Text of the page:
"Where's the tranter?" said Barbree alone.
"Where on e'th is the tranter?" said everybod-y:
They sifted the dust of his perished roof-tree,
And all they could find was a bone.
Then the uncle cried, "Lord, pray have mercy on me!"
And in terror began to repent.
But before 'twas complete, and till sure she was free,
Barbree drew up her loft-ladder, tight turned her key -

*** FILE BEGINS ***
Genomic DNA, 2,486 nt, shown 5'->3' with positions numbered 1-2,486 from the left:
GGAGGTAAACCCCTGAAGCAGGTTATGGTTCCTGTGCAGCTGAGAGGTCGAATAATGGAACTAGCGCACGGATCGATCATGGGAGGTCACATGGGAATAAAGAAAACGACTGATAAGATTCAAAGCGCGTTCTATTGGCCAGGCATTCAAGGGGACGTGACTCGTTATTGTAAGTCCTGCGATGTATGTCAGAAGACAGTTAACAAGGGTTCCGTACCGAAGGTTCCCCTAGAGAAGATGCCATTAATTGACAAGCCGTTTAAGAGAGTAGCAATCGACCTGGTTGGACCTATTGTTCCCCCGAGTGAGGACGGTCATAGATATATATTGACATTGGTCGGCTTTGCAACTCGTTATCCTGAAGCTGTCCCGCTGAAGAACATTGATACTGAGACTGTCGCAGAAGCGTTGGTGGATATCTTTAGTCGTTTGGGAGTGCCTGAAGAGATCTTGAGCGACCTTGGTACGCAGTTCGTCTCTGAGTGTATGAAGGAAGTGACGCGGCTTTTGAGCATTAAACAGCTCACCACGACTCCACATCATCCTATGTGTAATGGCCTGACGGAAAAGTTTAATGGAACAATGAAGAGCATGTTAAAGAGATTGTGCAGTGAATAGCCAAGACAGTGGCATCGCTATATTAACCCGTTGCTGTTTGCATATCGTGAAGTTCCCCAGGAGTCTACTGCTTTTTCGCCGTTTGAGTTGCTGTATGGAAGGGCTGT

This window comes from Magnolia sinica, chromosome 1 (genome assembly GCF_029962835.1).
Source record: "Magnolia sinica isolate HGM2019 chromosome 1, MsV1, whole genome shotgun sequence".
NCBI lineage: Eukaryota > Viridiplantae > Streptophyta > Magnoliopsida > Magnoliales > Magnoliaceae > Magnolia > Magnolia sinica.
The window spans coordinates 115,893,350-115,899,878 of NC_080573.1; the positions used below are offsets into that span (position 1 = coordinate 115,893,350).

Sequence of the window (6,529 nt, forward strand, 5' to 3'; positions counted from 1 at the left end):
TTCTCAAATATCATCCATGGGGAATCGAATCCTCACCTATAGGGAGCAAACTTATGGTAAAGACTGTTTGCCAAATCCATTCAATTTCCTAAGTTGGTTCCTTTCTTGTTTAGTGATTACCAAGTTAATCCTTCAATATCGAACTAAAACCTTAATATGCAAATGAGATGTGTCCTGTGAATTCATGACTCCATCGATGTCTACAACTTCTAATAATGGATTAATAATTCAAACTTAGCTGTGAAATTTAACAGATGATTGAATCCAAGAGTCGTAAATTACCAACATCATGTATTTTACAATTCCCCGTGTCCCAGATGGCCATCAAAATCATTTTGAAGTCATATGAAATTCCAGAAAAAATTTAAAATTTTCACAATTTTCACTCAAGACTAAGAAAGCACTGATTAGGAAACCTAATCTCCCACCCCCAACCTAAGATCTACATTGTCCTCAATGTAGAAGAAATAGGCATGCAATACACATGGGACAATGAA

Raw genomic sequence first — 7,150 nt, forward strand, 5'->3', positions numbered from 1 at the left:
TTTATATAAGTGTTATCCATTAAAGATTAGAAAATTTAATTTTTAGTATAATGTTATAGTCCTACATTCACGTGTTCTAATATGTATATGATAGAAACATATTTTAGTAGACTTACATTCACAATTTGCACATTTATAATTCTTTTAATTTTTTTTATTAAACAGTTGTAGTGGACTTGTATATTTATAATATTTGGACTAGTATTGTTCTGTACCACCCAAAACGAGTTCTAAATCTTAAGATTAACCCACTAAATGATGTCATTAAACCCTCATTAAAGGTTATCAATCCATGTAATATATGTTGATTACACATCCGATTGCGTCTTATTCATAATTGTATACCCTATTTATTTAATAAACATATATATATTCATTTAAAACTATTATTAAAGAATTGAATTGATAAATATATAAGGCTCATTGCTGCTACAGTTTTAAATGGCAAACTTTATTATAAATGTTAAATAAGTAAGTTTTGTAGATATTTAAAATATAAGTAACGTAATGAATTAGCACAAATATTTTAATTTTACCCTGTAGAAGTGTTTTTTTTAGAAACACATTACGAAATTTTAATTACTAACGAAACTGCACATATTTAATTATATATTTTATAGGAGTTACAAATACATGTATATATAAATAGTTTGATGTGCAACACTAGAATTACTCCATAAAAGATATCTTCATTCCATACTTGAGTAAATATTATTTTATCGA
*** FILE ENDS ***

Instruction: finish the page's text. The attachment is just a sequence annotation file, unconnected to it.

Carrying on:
Tim bringing up breakfast and dinner and tea -
Till the news of her hiding got vent.
Then followed the custom-kept rout, shout, and flare
Of a skimmington-ride through the naibourhood, ere
Folk had proof o' wold Sweatley's decay.
Whereupon decent people all stood in a stare,
Saying Tim and his lodger should risk it, and pair:
So he took her to church. An' some laughing lads there
Cried to Tim, "After Sweatley!" She said, "I declare
I stand as a maiden to-day!"
Written 1866; printed 1875.